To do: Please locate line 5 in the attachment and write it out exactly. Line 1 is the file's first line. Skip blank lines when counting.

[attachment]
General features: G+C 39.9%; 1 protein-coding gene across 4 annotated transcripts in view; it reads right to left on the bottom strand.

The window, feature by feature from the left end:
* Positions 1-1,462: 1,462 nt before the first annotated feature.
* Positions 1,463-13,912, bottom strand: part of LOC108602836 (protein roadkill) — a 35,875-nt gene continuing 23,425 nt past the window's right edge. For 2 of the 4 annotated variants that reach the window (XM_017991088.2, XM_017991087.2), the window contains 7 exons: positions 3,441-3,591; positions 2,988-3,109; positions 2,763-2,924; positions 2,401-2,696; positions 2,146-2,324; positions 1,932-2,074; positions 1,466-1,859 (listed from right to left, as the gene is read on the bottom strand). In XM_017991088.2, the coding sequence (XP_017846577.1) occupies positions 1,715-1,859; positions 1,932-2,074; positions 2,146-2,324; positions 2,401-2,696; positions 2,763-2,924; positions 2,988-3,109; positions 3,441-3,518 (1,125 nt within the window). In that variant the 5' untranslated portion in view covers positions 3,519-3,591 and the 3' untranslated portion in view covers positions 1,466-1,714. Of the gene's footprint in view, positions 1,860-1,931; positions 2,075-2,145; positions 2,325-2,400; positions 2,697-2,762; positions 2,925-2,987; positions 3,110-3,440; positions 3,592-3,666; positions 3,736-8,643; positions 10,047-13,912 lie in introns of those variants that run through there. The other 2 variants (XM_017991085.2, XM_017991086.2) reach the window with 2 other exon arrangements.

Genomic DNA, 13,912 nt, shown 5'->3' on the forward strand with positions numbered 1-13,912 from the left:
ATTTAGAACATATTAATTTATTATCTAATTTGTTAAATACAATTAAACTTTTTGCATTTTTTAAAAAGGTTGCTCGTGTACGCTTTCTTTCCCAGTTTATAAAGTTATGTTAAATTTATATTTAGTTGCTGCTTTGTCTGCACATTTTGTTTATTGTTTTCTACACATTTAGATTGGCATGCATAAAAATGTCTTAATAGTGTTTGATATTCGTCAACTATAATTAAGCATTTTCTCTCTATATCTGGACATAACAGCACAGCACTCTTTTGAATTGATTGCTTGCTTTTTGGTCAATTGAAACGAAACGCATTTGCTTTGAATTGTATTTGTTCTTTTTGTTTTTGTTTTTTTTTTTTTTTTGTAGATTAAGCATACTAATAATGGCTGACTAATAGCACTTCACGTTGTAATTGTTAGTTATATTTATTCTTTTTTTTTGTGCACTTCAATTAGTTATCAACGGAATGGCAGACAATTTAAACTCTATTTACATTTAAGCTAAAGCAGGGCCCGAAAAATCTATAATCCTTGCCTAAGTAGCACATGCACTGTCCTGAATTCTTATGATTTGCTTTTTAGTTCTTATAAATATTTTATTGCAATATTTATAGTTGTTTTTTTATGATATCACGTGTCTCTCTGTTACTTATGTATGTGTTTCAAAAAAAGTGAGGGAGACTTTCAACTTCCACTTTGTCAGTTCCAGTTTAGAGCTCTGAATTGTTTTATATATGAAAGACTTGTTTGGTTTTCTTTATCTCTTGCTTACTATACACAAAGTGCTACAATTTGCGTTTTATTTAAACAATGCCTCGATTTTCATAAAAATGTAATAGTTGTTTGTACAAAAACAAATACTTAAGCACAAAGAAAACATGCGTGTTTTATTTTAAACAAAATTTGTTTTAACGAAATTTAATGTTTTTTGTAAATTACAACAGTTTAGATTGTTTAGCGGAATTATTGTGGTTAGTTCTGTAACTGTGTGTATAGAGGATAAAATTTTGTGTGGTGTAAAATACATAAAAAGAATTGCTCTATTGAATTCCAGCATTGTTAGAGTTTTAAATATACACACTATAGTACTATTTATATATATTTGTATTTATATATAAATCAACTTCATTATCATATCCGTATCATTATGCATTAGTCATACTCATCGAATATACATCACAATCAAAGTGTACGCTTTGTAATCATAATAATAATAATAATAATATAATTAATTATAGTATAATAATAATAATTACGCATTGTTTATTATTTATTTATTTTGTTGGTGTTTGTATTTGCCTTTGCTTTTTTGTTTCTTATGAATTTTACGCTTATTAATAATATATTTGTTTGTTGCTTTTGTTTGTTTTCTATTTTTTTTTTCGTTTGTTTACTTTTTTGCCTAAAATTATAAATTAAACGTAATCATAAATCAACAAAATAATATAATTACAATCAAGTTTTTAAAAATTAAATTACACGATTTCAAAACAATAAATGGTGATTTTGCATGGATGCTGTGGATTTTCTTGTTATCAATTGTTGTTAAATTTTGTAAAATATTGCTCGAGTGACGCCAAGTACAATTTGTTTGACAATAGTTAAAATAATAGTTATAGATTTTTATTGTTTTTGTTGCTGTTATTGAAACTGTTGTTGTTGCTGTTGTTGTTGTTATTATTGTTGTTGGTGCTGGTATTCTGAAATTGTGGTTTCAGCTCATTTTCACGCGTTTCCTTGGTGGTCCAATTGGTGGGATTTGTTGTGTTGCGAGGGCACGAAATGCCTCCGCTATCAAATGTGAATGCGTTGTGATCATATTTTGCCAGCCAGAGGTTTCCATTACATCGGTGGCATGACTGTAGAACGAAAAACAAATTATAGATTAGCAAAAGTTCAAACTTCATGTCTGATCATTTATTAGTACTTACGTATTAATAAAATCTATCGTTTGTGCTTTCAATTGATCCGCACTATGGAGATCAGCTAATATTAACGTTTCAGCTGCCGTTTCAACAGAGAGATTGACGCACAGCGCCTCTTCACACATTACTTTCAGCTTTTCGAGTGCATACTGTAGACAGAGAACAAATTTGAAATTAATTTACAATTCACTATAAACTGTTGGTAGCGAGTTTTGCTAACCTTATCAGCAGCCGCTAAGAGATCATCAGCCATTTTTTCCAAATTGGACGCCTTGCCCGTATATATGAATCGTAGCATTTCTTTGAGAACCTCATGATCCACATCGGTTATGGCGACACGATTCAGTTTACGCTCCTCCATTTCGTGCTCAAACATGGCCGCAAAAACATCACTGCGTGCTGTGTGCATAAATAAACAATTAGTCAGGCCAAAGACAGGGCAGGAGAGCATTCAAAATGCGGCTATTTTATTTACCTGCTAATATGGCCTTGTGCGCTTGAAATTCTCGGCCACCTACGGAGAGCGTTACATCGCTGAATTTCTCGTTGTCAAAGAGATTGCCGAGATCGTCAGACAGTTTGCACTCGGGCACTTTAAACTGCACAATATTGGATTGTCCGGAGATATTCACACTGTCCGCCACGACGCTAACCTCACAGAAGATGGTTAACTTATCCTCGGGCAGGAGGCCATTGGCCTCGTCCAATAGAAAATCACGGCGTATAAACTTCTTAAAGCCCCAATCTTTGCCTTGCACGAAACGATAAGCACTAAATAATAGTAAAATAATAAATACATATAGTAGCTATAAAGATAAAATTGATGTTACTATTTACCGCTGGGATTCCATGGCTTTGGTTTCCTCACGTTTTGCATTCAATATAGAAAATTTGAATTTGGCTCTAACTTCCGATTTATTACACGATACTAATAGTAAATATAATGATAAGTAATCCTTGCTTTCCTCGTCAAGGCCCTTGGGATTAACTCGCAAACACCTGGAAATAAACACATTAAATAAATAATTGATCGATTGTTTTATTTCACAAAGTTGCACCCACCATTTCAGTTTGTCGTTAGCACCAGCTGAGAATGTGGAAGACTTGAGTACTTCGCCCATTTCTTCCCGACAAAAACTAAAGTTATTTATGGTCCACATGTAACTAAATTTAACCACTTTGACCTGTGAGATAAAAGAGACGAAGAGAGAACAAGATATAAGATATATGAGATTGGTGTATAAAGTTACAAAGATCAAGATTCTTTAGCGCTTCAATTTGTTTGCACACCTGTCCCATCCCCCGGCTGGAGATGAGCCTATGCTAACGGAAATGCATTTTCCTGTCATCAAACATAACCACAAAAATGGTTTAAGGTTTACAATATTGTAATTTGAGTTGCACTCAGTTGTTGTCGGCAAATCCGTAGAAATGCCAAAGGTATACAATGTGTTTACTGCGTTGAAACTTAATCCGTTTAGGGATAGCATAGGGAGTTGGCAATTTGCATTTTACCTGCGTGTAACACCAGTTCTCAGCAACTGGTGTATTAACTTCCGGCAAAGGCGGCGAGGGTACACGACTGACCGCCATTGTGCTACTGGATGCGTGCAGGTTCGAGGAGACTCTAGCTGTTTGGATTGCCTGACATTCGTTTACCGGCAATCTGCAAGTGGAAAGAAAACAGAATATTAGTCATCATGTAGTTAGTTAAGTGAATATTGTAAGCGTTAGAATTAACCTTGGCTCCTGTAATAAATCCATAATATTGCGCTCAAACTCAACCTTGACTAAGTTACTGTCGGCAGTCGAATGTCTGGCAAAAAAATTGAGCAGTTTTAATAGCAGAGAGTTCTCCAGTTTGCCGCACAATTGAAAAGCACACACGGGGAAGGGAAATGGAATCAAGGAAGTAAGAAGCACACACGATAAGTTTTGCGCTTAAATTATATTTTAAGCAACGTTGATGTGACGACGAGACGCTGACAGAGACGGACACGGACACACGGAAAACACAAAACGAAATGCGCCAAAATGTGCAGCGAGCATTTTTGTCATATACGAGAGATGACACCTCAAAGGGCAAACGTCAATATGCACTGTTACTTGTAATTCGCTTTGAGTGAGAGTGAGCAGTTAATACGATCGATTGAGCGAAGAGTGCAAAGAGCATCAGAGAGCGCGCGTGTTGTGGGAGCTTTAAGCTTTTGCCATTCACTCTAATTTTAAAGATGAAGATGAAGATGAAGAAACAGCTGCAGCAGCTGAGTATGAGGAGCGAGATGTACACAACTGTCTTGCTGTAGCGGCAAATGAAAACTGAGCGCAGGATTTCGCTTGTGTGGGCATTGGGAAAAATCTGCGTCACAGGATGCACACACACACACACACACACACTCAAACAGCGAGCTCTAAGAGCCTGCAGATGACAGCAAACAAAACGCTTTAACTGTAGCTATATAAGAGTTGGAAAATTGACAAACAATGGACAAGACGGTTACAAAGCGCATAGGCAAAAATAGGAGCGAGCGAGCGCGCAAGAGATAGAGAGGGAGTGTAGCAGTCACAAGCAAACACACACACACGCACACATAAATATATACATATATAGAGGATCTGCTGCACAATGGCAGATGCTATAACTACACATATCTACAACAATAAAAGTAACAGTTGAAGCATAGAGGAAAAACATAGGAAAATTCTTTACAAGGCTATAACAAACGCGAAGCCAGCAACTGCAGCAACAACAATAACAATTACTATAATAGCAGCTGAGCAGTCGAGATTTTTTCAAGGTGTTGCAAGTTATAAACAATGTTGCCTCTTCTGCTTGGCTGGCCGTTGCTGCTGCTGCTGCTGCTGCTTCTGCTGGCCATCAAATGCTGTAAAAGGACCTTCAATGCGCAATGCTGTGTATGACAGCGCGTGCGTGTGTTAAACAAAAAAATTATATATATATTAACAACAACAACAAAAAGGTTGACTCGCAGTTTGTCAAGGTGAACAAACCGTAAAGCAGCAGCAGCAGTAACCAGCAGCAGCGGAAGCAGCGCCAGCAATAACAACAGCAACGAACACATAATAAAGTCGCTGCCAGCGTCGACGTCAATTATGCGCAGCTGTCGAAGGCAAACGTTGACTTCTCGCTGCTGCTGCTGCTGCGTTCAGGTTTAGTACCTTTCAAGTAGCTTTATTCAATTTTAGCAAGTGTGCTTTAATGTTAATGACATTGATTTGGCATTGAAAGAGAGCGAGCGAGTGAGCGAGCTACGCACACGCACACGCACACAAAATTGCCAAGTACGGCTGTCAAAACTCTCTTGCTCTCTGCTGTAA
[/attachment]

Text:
Genomic DNA, 13,912 nt, shown 5'->3' on the forward strand with positions numbered 1-13,912 from the left: